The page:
VMware CTO: Say goodbye to the “server hugger”

Steve Herrod, CTO and SVP of R&D, VMware Structure 2012
Steve Herrod, CTO and SVP of R&D, VMware
(c)2012 Pinar Ozger [email protected]

If you ever wanted to take a stroll through the computing industry’s past, it’s not necessary to go all the way to Mountain View, Calif., to visit the Computer History Museum. Just step inside a data center. “A data center looks a lot like a museum of past IT decisions,” said Steve Herrod, CTO and SVP of research and development at VMware(s vmw), at GigaOM’s Structure 2012conference Wednesday.

Data centers are full of the dedicated hardware allocated for specific applications. Traditionally as new applications are conceived new hardware implementations are developed to power them, Herrod said. Software-defined networking (SDN), however, will create an application agnostic framework, he said, giving IT managers the ability to repurpose their infrastructure over and over. “Software-defined networking will allow us to have the elasticity and malleability to move these things around,” he said.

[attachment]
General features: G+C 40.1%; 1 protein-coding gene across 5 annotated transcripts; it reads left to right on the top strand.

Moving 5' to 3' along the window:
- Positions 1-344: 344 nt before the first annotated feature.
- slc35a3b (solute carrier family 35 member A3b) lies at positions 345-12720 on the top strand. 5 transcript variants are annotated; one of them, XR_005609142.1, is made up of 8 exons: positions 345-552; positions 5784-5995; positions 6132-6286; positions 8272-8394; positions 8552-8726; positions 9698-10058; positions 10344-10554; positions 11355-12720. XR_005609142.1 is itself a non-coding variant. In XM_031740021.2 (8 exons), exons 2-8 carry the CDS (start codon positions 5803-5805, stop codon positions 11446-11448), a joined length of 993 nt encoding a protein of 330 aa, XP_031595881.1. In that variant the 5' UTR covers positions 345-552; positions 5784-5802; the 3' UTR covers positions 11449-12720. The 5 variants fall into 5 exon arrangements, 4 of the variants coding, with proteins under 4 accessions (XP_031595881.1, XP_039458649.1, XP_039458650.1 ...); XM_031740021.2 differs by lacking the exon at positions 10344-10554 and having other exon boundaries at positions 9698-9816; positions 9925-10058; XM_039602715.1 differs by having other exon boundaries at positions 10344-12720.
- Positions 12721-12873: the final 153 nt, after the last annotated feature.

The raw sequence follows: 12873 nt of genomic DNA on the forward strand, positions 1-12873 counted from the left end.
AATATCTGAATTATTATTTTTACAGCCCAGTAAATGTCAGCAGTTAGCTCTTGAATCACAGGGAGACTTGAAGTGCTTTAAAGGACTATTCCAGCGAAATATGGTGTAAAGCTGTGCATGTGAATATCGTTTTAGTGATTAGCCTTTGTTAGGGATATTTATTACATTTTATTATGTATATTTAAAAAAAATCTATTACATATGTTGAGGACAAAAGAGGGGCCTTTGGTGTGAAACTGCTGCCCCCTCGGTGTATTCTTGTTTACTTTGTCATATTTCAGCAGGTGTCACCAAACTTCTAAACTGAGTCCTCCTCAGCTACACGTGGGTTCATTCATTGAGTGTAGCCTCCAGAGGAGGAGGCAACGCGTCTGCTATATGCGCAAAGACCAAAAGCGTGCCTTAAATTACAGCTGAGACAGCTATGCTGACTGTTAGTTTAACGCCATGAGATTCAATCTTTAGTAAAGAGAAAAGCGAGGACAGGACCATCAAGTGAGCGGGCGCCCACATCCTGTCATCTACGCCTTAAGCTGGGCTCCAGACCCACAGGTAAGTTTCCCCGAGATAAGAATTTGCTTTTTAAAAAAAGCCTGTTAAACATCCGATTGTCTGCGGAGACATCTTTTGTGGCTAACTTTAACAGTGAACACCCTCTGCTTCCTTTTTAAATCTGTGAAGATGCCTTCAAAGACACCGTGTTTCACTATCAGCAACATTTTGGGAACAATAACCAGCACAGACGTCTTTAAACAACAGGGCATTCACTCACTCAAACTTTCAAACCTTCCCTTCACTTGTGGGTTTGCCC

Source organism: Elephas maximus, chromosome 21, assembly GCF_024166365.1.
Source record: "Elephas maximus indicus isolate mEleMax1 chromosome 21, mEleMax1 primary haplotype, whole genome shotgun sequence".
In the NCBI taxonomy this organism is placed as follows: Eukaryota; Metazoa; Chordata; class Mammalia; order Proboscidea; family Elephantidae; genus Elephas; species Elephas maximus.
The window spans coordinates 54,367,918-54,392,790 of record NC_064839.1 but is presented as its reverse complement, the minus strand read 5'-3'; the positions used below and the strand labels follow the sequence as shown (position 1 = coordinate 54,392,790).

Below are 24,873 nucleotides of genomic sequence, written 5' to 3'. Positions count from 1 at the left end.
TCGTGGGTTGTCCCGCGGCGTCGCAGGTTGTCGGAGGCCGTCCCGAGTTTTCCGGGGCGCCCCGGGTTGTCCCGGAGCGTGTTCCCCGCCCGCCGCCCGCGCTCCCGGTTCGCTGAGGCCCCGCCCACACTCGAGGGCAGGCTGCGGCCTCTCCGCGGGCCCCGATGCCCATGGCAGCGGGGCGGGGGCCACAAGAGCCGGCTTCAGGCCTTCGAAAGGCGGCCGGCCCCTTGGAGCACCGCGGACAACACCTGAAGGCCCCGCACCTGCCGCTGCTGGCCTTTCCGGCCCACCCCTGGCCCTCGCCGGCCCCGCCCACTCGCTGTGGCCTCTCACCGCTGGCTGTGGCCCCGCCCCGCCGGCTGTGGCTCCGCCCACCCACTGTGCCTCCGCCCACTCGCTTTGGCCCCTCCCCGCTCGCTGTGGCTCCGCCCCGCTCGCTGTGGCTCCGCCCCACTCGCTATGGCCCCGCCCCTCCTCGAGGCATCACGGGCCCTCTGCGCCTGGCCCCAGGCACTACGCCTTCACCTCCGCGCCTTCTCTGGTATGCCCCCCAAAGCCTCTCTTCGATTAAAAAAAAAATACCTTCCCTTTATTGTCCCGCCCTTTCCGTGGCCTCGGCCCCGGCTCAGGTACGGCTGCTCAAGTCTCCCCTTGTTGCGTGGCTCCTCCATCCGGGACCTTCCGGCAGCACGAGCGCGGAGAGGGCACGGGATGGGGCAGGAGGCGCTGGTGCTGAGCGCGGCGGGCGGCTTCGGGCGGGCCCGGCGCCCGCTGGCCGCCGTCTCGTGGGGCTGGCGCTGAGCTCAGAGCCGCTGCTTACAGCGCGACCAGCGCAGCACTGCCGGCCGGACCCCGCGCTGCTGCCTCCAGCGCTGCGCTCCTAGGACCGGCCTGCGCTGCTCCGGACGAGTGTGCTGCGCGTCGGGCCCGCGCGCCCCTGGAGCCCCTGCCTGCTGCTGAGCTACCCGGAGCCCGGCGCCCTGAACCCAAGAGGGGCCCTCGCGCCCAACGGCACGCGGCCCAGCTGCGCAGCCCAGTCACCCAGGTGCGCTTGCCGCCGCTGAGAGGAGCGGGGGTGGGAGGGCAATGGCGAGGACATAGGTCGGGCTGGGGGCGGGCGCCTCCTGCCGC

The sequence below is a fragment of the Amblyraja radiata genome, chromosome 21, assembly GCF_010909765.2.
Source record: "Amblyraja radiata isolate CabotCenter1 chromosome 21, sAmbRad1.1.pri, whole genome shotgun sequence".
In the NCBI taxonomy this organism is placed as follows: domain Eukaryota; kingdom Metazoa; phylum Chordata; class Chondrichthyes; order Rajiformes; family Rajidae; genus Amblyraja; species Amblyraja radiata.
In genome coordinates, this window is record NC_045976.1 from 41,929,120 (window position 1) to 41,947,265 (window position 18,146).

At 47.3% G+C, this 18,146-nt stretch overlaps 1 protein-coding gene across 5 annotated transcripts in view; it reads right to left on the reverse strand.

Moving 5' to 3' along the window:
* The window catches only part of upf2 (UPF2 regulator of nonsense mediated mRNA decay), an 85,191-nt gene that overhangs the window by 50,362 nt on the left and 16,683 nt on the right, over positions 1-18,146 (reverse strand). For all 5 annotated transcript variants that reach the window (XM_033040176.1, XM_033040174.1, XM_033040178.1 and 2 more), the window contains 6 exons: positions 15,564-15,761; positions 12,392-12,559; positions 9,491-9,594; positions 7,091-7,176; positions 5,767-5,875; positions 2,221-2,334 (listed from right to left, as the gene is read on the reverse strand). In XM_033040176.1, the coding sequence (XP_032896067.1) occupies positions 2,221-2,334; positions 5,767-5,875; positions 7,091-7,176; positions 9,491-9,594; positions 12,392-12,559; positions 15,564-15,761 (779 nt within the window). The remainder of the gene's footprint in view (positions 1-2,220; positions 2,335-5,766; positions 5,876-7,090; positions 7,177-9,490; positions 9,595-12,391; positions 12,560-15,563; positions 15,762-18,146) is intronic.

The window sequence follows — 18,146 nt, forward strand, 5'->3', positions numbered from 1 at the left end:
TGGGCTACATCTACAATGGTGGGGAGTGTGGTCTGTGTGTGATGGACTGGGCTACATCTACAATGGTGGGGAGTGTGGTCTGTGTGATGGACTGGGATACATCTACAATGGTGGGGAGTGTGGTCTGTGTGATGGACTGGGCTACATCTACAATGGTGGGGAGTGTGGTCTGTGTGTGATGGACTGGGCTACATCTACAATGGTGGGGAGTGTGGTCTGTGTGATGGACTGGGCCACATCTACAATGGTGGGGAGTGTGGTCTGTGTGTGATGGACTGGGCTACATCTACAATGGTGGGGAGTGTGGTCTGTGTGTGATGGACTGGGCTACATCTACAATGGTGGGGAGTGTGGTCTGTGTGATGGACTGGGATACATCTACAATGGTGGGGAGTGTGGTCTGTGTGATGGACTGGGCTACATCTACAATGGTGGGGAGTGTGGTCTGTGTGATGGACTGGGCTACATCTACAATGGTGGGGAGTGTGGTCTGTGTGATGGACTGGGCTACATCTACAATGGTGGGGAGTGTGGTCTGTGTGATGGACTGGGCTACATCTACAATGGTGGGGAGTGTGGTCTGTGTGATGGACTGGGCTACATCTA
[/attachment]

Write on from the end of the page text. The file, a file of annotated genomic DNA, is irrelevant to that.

Rather than preserve our IT history, we’ll be overwriting it. That trend has already begun, Herrod said, as more and more applications moved to open shared infrastructure, but there is still reluctance among IT managers to move some critical applications — such as high-performance data clusters and high-speed securities trading — to a virtualized environment. Herrod calls them “server huggers” —  people who need dedicated resources they can touch and feel.

The reticence of server huggers is understandable, Herrod said, and it’s one VMware is trying to address by building software-defined data centers that can not only host today’s non-critical applications, but also those future critical applications when they’re finally ready to take the leap.

Check out the rest of our Structure 2012 coverage, as well as the live stream, here.